Debating A Neocon  

Posted by Big Gav

Last post for the night - a speech from last year by Stan Goff that he made during a debate with Patrick Clawson.

Just in case there is a temptation to resort to red-baiting to avoid responding to the content of my arguments, let me save you the trouble. I am on record as a severe critic of capitalism as an inherently destructive system built on genocide and slavery, sustained by misogyny, racism, poverty, and war, and bound to undermine its own material basis through ecocide. I do not, however, believe as some leftists seem to, that a more sensible system will inevitably replace it. If progressives continue to whine and wring their hands instead of fighting back, we could very well end up with a century or so of anarchy and warlords in the context of a mass human die-off on a ruined and toxified planet.

Present-day imperialism is a real system, and it is currently directed by the American state. The war in Iraq was probably the inevitable action of this state in response to an impending and inexorable erosion of the very basis of American global power. The war in Iraq, while deeply morally repugnant, is not a failure of morality, but the action of a system that can't help it, because like the scorpion, it is that system's nature.

Republicans and Democrats can't tell you this. Pacifists and most true religious believers won't tell you this. Politicians, who will tell you only what you want to hear, won't tell you this. But I believe that it is irresponsible to delay telling the patient who will die of gangrene the unpleasant fact that the leg must be amputated.

Global capitalism runs on fossil energy, but the United States does not have to take oil from anyone. Every oil producing nation, including Iraq, has been perfectly willing to sell oil to the United States. It is cheaper to buy oil that it is to steal it with military action. The issue of oil is an issue not of production but of increasing demand between competitors in a period when we have nearly reached the peak of production output.

Global demand now is at 79.5 million barrels of oil a day. The International Energy Agency and the Department of Energy predict global demand of 115 mbd by 2020, but that is based on demand rising at 1-1.25% per year. In fact, demand is rising at twice that rate. Yet industry experts who are not spinning figures to reassure stockholders tell us that with massive improvements in infrastructure and perfect political stability, the highest output achievable is around 85 mbd. This year, China passed Japan as the world's second largest importer of crude oil.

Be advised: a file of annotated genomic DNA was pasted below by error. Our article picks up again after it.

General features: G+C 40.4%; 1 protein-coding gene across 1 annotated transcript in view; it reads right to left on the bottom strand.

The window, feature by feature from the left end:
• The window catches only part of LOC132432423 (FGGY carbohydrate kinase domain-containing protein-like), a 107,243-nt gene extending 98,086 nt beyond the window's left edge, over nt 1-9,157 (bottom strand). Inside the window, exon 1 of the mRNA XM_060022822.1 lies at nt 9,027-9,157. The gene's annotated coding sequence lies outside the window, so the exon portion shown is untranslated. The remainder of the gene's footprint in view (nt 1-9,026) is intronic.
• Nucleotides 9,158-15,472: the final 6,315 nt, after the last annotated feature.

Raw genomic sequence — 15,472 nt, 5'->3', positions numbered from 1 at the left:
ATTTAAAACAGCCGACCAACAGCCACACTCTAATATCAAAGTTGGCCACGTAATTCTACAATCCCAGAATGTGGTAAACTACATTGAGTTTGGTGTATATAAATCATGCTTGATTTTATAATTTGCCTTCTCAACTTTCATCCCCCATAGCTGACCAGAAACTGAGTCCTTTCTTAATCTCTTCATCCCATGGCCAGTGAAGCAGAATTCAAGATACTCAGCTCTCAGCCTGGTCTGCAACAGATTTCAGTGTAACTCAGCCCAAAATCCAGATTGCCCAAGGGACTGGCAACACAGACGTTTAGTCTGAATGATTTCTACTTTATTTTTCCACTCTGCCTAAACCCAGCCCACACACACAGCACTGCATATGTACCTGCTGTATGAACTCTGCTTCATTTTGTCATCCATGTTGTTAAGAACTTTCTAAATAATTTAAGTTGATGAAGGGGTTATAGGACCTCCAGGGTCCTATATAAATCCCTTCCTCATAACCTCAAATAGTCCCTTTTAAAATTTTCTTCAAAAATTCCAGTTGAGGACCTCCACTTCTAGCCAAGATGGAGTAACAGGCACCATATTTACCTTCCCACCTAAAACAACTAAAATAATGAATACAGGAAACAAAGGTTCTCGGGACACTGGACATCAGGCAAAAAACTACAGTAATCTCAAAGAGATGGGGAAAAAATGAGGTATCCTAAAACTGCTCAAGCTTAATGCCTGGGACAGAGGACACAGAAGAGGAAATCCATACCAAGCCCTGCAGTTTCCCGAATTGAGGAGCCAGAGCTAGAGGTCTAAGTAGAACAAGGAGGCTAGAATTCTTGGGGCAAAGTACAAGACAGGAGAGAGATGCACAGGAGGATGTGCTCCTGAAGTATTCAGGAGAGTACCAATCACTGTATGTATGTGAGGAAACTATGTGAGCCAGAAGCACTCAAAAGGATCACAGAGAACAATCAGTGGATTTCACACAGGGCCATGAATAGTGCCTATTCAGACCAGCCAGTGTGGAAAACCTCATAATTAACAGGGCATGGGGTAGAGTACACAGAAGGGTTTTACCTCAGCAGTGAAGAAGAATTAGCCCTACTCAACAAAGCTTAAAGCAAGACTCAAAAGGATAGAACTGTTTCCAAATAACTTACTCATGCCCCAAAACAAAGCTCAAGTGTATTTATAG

If anyone believes that Dick Cheney's energy task force, on which Dr. Clawson served, did not review these figures as part of their long-term strategic energy assessment and how it related to the continued possibilities for the accumulation of capital, I have a mountaintop retreat to sell you in Miami.

So the question of oil is not a question of taking it. It's the question of the mathematics of it when global capitalist competition continues to trend toward 100 mbd by the end of the decade, when there's not adequate flow pressure to meet that demand. Someone gets cut. And someone decides who gets cut. Establishing permanent military bases in the very region where over half the remaining easily accessible reserves exist goes a long way toward putting the power that controls those bases in the driver's seat. As a friend of mine once said, "Oil is not a normal commodity. No other commodity has five US Navy battle groups patrolling the sea lanes to secure it."

Iraq's pre-invasion production was around 2.5 mbd, but even with heroic effort to restore it, production has not risen above 1.8 mbd today ­ a net loss of 700,000 barrels a day ­ and the US military effort alone is calculated to have an energetic cost of 350,000 barrels a day.

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